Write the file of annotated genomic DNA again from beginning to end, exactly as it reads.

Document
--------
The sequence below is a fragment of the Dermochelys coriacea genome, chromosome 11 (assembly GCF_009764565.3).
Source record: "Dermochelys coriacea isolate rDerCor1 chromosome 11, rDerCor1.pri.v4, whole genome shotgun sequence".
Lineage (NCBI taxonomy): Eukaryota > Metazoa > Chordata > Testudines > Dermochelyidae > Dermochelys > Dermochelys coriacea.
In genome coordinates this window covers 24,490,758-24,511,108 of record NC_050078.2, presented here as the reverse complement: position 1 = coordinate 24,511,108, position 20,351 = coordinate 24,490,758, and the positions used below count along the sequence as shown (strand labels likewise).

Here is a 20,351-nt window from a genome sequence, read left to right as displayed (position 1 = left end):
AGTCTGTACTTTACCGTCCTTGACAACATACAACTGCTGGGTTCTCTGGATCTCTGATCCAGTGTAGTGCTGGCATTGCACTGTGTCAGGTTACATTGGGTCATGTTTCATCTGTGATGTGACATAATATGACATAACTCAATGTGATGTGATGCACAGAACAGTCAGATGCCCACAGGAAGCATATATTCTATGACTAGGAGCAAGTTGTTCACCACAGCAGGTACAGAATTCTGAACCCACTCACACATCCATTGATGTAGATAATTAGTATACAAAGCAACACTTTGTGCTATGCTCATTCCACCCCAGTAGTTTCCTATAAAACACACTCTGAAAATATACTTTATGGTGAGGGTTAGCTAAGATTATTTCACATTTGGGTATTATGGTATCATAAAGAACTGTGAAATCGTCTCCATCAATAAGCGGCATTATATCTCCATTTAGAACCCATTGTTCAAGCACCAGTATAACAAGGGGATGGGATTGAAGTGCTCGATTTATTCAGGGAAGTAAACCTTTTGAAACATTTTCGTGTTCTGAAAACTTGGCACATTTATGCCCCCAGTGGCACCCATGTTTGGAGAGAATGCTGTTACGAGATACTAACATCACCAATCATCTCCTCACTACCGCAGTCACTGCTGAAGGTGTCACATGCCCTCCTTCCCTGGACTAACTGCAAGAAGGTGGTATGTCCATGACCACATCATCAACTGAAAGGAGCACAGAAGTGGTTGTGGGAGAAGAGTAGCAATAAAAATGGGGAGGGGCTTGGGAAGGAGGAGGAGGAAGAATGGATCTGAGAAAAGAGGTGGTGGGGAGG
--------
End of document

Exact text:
The sequence below is a fragment of the Dermochelys coriacea genome, chromosome 11 (assembly GCF_009764565.3).
Source record: "Dermochelys coriacea isolate rDerCor1 chromosome 11, rDerCor1.pri.v4, whole genome shotgun sequence".
Lineage (NCBI taxonomy): Eukaryota > Metazoa > Chordata > Testudines > Dermochelyidae > Dermochelys > Dermochelys coriacea.
In genome coordinates this window covers 24,490,758-24,511,108 of record NC_050078.2, presented here as the reverse complement: position 1 = coordinate 24,511,108, position 20,351 = coordinate 24,490,758, and the positions used below count along the sequence as shown (strand labels likewise).

Here is a 20,351-nt window from a genome sequence, read left to right as displayed (position 1 = left end):
AGTCTGTACTTTACCGTCCTTGACAACATACAACTGCTGGGTTCTCTGGATCTCTGATCCAGTGTAGTGCTGGCATTGCACTGTGTCAGGTTACATTGGGTCATGTTTCATCTGTGATGTGACATAATATGACATAACTCAATGTGATGTGATGCACAGAACAGTCAGATGCCCACAGGAAGCATATATTCTATGACTAGGAGCAAGTTGTTCACCACAGCAGGTACAGAATTCTGAACCCACTCACACATCCATTGATGTAGATAATTAGTATACAAAGCAACACTTTGTGCTATGCTCATTCCACCCCAGTAGTTTCCTATAAAACACACTCTGAAAATATACTTTATGGTGAGGGTTAGCTAAGATTATTTCACATTTGGGTATTATGGTATCATAAAGAACTGTGAAATCGTCTCCATCAATAAGCGGCATTATATCTCCATTTAGAACCCATTGTTCAAGCACCAGTATAACAAGGGGATGGGATTGAAGTGCTCGATTTATTCAGGGAAGTAAACCTTTTGAAACATTTTCGTGTTCTGAAAACTTGGCACATTTATGCCCCCAGTGGCACCCATGTTTGGAGAGAATGCTGTTACGAGATACTAACATCACCAATCATCTCCTCACTACCGCAGTCACTGCTGAAGGTGTCACATGCCCTCCTTCCCTGGACTAACTGCAAGAAGGTGGTATGTCCATGACCACATCATCAACTGAAAGGAGCACAGAAGTGGTTGTGGGAGAAGAGTAGCAATAAAAATGGGGAGGGGCTTGGGAAGGAGGAGGAGGAAGAATGGATCTGAGAAAAGAGGTGGTGGGGAGG